Decentralized finance (DeFi) has a problem. We set out to build a financial alternative, driven by the shortcomings of opaque businesses that often put their interests over those of their customers. The goal was a decentralized, self-governed economy that was transparent and largely independent from external influences.
Instead, crypto markets today hang on Federal Reserve Chair Jerome Powell’s every word, run almost entirely on centralized stablecoins and are onboarding real-world bonds as collateral assets.
While I’m fully aligned with a pragmatic approach — making short-term sacrifices that give us a better chance of reaching an end goal — the time has come to accept that DeFi as it stands today is not so decentralized. Blockchain finance might be a better term.
But crypto native staking yields can help bring us back to DeFi.
How have we got to this point?
Many previous attempts at decentralized stablecoins have fallen by the wayside. In short, this is because they either have struggled to scale and compete with their centralized counterparts, or they scaled too quickly based on fundamentally flawed designs.
Decentralized stablecoins are the holy grail, but we have seen a lack of innovation in the space since the collapse of Terra. Novel approaches are dismissed immediately if they dare suggest anything but an overcollateralized approach. DeFi was left scarred and shaken after Terra, and an emphasis since then has been placed on security, at the expense of innovation.
Centralized stablecoins power DeFi today, with more than a 95% market share of on-chain volumes versus their more decentralized counterparts. Web2 incumbents like PayPal entering the stablecoin space will only exacerbate this trend. Centralized stablecoins are built to get into as many hands as possible and have spread quickly throughout DeFi as a result. On the other hand, overcollateralized stablecoins, constrained by their design, have lagged behind and failed to achieve the same level of adoption.
While it’s positive to see stablecoin adoption, regardless of who issues them, it's important for DeFi to offer a competitive decentralized stablecoin that can stand on its own two feet and put the “De” back in DeFi.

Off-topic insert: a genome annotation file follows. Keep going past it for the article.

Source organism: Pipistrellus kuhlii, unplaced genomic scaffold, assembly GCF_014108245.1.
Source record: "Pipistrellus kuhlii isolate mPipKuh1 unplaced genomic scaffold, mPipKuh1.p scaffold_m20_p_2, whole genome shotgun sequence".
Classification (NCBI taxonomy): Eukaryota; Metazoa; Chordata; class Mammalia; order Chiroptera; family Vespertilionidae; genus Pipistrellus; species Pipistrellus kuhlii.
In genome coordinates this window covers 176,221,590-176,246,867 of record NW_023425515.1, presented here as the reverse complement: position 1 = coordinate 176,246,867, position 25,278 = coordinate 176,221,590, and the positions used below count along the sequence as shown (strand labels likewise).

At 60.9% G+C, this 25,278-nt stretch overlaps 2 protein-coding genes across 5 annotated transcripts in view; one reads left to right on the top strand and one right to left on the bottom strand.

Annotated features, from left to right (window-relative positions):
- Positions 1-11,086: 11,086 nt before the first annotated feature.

Second, the rise of U.S. bond yields has shifted the real risk-free rate to 5%, leaving crypto collateral assets that earn little to no passive income facing a competitive mountain to climb. If you are a struggling crypto protocol, where decentralization isn’t your first priority, moving your collateral into a risk-free asset earning 5% yield makes a lot of sense. However, this hasn’t just been struggling protocols onboarding real world assets (RWAs) in search of higher yield — some of DeFi’s biggest blue chips have shifted a large portion of their assets into RWAs. According to rwa.xyz, tokenized treasuries are up from $100 million at the start of 2023 to over $600 million today.
The speed and rate of adoption of U.S. Treasuries and RWA’s should make us question the industry’s commitment to decentralization. To be clear, it’s fine if we have other goals, like moving finance on the blockchain à la PayPal USD or Visa settling transactions via USDC on Solana. But let’s be honest about the state of DeFi today: it’s Blockchain Finance running on U.S Treasuries and centralized stablecoins. That may modernize finance and bring more users onto crypto rails, but we need to start building out solutions that serve as decentralizing forces to the space to provide viable options for holding money outside the banking system.
Where do we go from here?
Enter crypto staking yields, or more specifically, “post-Shapella” staking yields. Since the Shapella upgrade of the Ethereum network, users can stake and unstake their ether (ETH) at will, significantly de-risking staked ETH from a liquidity standpoint. This has been reflected in the staked ether, or stETH, discount to ETH, barely dipping past 30 bps since Ethereum’s last major upgrade. Before the Shapella upgrade, stETH was a poor collateral asset due to its illiquidity and discount volatility. Now that stETH has been derisked, we have seen it overtake ETH as the primary collateral asset throughout DeFi.
See also: Crypto Staking 101: What Is Staking?
This means that DeFi now has a yield-bearing collateral asset that is native to crypto as well as being decentralized. StETH yields rival bond yields at 4%-5% and give protocols another option without the censorship risk profile of bonds. This will only help decentralize DeFi as protocols and stablecoins can now build on top of stETH rather than RWA’s and evolve independently of the traditional banking system.
An interesting addendum is that we are quite likely at the top of a rate cycle for bond yields and interest rates, meaning that in a few years’ time we could see staked ETH yields outpace bond yields. In that scenario, the decision to hold RWA’s for crypto protocols would be difficult to justify. At that point, we might just see DeFi become truly self-sufficient, built upon crypto-native, yield-bearing collateral.